In his objection to the Austrian embrace of radical uncertainty, which Bob mentioned below, Bryan Caplan writes:
"But if people really assigned p=0 to an event, than the arrival of counter-evidence should make them think that they are delusional, not than a p=0 event has occurred."
What Caplan is relying on here is the theory of "Bayesian updating," which supposedly describes how rational thinkers change the probability they assign to a new theory in the light of new evidence. I don't want to go into the details here -- they are unimportant for my point -- but the basic idea is that you "start out" by assigning some "prior probabilities" to various theories about some phenomenon, or outcomes of some event, and then multiply those "priors" by a factor based on how much more or less likely new evidence makes the prior.
For instance, you are a late 19th century physicist, and you are evaluating how likely it is the Newtonian mechanics is the true description of matter in motion. At that time, there would have been physicists who would assign p=1 to it being true, and p=0 to it being false. At the very least, many physicists would have assigned p=0 to something as weird as quantum mechanics being true!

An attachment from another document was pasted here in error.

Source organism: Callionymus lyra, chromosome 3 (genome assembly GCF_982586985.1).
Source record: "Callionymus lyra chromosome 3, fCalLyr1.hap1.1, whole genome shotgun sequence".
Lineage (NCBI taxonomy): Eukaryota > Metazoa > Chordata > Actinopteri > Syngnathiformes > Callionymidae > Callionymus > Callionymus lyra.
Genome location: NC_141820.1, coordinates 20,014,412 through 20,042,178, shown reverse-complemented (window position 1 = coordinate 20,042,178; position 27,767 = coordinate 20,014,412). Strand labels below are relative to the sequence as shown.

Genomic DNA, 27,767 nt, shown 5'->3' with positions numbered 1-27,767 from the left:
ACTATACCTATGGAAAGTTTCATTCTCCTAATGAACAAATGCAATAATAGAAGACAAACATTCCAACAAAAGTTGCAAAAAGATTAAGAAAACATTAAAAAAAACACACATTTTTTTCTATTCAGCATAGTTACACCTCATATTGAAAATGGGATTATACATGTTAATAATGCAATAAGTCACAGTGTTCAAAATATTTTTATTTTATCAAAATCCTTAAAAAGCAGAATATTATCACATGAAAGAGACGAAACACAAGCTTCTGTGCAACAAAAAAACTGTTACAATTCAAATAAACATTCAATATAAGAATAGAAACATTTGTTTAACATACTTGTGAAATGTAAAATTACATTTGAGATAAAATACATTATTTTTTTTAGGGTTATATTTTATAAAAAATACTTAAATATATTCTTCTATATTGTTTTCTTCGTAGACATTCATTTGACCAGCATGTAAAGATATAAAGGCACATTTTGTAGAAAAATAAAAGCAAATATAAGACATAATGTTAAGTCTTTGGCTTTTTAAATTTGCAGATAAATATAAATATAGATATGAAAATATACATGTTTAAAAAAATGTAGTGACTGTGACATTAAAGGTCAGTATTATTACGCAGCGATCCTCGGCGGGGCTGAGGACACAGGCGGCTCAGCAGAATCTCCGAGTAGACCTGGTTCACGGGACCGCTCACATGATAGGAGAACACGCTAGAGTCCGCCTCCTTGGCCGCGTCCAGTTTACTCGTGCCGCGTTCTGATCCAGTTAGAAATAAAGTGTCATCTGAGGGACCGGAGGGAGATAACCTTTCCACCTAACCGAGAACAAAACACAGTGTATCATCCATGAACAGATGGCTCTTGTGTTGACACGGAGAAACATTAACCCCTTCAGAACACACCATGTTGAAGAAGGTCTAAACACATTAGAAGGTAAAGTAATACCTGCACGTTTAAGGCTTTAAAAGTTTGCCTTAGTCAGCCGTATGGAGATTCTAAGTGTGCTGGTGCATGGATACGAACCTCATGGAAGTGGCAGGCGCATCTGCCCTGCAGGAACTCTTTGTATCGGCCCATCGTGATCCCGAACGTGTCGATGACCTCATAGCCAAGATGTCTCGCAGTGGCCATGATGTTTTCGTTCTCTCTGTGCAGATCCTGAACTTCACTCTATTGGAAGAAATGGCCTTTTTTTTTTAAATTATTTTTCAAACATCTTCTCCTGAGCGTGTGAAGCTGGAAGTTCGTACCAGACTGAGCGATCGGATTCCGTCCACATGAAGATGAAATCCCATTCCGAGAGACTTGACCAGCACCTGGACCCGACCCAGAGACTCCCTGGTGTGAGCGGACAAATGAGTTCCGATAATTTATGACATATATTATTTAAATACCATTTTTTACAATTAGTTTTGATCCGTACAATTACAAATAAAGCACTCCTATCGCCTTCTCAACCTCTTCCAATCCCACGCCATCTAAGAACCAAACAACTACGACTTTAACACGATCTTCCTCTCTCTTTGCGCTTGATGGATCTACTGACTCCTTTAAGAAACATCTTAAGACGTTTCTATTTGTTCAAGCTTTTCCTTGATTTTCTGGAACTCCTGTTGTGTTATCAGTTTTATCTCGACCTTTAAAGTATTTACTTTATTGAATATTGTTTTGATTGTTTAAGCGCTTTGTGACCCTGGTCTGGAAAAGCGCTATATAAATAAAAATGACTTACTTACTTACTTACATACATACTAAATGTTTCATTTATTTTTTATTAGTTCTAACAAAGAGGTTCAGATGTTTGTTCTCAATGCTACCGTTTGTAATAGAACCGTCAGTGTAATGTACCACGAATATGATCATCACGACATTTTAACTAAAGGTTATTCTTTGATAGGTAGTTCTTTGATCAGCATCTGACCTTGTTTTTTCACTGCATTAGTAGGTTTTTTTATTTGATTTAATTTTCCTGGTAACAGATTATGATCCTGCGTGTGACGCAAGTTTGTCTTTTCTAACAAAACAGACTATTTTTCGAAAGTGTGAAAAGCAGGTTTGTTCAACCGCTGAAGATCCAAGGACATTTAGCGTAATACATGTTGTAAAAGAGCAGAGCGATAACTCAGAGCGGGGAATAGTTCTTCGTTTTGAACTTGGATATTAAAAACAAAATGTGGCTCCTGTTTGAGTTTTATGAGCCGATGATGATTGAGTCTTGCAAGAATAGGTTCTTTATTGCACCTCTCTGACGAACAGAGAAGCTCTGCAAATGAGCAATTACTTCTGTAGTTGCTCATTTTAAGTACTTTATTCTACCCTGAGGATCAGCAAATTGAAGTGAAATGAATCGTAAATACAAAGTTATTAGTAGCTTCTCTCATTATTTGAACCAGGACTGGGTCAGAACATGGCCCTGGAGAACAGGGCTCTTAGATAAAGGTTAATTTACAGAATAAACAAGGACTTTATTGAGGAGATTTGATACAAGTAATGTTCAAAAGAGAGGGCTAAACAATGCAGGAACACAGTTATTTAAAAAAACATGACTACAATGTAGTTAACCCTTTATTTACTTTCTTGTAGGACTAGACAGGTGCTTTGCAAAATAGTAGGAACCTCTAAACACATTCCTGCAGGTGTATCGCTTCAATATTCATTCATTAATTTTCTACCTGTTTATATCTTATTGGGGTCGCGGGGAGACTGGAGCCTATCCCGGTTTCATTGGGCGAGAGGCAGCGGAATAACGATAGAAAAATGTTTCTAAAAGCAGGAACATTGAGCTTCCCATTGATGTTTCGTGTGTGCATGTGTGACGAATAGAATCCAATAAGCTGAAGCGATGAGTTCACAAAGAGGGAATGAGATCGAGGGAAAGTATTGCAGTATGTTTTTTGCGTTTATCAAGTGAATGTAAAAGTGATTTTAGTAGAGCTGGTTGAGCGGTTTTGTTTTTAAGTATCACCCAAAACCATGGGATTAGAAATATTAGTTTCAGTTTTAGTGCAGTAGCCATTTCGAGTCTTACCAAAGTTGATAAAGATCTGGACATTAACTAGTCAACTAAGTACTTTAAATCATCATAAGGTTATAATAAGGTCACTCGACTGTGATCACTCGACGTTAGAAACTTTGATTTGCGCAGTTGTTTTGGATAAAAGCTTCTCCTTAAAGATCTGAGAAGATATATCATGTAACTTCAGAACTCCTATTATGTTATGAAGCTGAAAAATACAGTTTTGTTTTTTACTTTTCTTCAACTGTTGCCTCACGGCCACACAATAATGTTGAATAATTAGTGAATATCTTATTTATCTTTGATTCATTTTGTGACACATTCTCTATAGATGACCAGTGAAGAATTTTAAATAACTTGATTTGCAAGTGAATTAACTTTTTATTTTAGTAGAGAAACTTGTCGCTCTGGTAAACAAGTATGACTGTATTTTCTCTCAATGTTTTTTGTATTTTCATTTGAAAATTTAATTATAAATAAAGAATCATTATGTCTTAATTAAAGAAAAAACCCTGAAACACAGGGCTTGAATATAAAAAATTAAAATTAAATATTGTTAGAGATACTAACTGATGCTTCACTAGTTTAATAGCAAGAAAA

Now, as the years pass, you are presented with startling new evidence about black body radiation, the photoelectric effect, and so on, and with a startling new theory in addition. According to the theory of Bayesian updating, the "rational" response is just to think you must be delusional in believing you have heard this new data! You had assigned an alternative theory a prior of 0, and now no factor the new evidence recommends multiplying that prior by can ever change that initial assignment of p=0.
Of course, that is not what real scientists did at all. Instead, they assigned whole new "priors" -- they thought, "Mon Dieu, I had never considered the possibility of this theory or this evidence, and therefore I was in a state of 'radical uncertainty,' and ought to re-think everything." But allowing that maneuver thwarts the whole motive for Bayesian updating, which is to turn rational choice between theories into a formal, mechanical procedure.
Thank God scientists are not "rational" Bayesian updaters, and thank Bryan Caplan for providing a good example of why it's good that they are not.